Anchorage, Alaska
Frank Flavin/Visit Anchorage

Things to Do in Anchorage: Images of Its Best Experiences

The first time I visited Anchorage, I put a note up on Twitter asking if anyone could recommend a good camping supply rental company. Within 24 hours I had an answer, but not the one I expected. A local mom with kids the age of my children wanted to lend me her gear for free—on one condition: that I let her give me a half-hour lesson on bear safety. Her lecture ended up ranging far beyond bears to all the wonders of Alaska, and, in fact, she provided a terrific introduction to the state. In thanks, my family took her and her family out to one of the best seafood meals of my life.

Anchorage is like that: surprisingly open, generous, and friendly; besotted with nature; and boasting creature comforts that made this Lower 48-er quite envious. If you’re lucky enough to visit, here are a few of the things you must see and do.

The Tony Knowles Coastal Trail
JodyO. Photos/Visit Anchorage
Explore the Tony Knowles Coastal Trail

This 11-mile-long hiking, biking, cross-country skiing, and snowshoeing track (uses vary by season) winds around the edges of the city, offering spectacular views of breaching belugas, snowcapped mountains, and meandering moose. Named for a former Alaskan governor, the trail begins downtown.

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A bald eagle in Anchorage
Savannah Evans/Visit Anchorage
Keep an eagle eye out for bald eagles
Other cities have pigeons. Anchorage has bald eagles. And you’ll see them everywhere, swooping through the sky and perched atop poles, sternly gazing down at passersby. Spotting these imperious birds is a thrill that doesn’t get old.
The Aurora Borealis just outside Anchorage
JodyO Photos/Visit Anchorage
Marvel at the Northern Lights
Come winter, the skies are awash with the shimmering Northern Lights. You’ll need to leave downtown Anchorage for the best views because the city's electric illumination interferes with the natural show. The glow doesn't come on a set schedule, either, but the vibrant greens, pinks, blues, and yellows are worth the wait.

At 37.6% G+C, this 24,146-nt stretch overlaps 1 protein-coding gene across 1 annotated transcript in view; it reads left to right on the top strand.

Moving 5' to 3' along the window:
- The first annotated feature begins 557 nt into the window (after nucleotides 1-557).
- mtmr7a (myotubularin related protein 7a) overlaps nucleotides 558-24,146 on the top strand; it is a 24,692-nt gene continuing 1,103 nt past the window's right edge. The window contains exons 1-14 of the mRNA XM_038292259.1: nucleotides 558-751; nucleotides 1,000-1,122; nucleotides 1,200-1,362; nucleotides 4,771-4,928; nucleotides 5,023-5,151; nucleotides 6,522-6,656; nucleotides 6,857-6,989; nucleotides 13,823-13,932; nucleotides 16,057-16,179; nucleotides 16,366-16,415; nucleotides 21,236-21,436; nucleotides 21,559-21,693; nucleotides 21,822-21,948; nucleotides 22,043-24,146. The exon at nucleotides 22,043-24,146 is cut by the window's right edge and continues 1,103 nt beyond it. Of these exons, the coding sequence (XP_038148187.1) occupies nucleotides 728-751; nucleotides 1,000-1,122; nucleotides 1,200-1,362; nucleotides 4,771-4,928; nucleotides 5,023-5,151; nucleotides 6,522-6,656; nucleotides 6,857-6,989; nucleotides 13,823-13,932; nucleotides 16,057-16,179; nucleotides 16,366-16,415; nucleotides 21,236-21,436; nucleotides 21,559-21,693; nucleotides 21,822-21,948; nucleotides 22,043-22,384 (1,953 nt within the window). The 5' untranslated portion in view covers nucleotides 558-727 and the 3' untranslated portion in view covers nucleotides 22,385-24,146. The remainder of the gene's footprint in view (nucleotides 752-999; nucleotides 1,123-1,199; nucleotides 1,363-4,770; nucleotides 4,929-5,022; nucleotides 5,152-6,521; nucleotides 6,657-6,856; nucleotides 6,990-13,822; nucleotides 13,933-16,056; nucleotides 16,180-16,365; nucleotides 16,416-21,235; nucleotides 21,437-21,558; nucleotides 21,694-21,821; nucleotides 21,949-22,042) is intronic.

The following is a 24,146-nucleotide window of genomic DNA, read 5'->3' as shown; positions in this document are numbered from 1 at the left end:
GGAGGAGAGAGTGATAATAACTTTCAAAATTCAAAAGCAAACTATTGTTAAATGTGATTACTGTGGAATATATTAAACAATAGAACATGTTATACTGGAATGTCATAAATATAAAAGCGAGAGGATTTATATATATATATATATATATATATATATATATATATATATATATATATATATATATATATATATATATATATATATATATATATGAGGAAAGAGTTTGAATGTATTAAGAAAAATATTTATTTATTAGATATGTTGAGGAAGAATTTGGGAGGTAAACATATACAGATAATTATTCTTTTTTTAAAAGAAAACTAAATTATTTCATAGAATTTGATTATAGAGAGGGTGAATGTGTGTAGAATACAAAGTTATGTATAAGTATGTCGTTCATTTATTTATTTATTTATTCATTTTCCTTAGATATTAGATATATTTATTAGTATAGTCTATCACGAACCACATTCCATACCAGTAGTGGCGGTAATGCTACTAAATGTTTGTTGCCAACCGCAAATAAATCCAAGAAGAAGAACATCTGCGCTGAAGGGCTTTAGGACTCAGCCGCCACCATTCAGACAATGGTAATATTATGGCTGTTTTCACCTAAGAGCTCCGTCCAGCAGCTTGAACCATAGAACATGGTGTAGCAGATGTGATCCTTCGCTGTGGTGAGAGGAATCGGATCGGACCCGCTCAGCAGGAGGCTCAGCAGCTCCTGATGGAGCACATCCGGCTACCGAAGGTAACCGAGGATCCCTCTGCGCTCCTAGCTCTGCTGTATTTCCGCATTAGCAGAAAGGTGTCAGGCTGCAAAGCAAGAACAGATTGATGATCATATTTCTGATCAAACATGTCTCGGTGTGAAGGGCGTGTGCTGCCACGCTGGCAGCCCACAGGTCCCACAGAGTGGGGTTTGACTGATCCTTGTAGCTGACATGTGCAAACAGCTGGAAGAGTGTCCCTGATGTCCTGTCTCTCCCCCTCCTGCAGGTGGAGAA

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The Outhouse Races in Anchorage
JodyO Photos/Visit Anchorage
Attend an “Only-in-AK” event

Anchorage’s most famous annual event is of course the multiday Iditarod dog race. But this is a city that likes to whoop it up, so there are also summer solstice celebrations, snow sculpture competitions, and a Mardi Gras party, as well as some less conventional gatherings. The Running of the Reindeer turns Anchorage into a kind of cold-weather Pamplona. The late-winter Slush Cup challenges skiers and snowboarders to try their moves on melting snow. And, perhaps most wacky of all, the Outhouse Races (pictured) give new meaning to the concept of portable potties.

An exhibit at the Anchorage Museum
Juno Kim/Visit Anchorage
Visit one of the best museums in the U.S.

That would be the Anchorage Museum, which offers a sophisticated, compelling take on the natural and cultural history of this extraordinary state. Highlights include a gallery that uses life-size dioramas to trace the history of the area back 10,000 years; the Imaginarium Discovery Center, filled with interactive science exhibits for kids; and the Smithsonian’s superb Arctic Studies Center, a look at Native Alaskan cultures.

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Turnagain Arm and the Tidal Bore
Nicole Gells/Visit Anchorage
Get bored at Turnagain Arm

Turnagain Arm, not far outside Anchorage, might look placid here, but it has the second most powerful tidal bore in all of North America. What's a tidal bore? The term refers to the tall and fast waves that occur when the tides push seawater from a broad bay into a narrow, shallower inlet. The waves are especially dramatic when the moon is full or new. At Turnagain Arm, this can result in 10-foot-tall waves rushing in at 15 miles per hour, often carrying avid surfers and harbor seals with them. It’s quite a sight.

Totem pole at the Alaska Native Heritage Center
Ashley Heimbigner/Visit Anchorage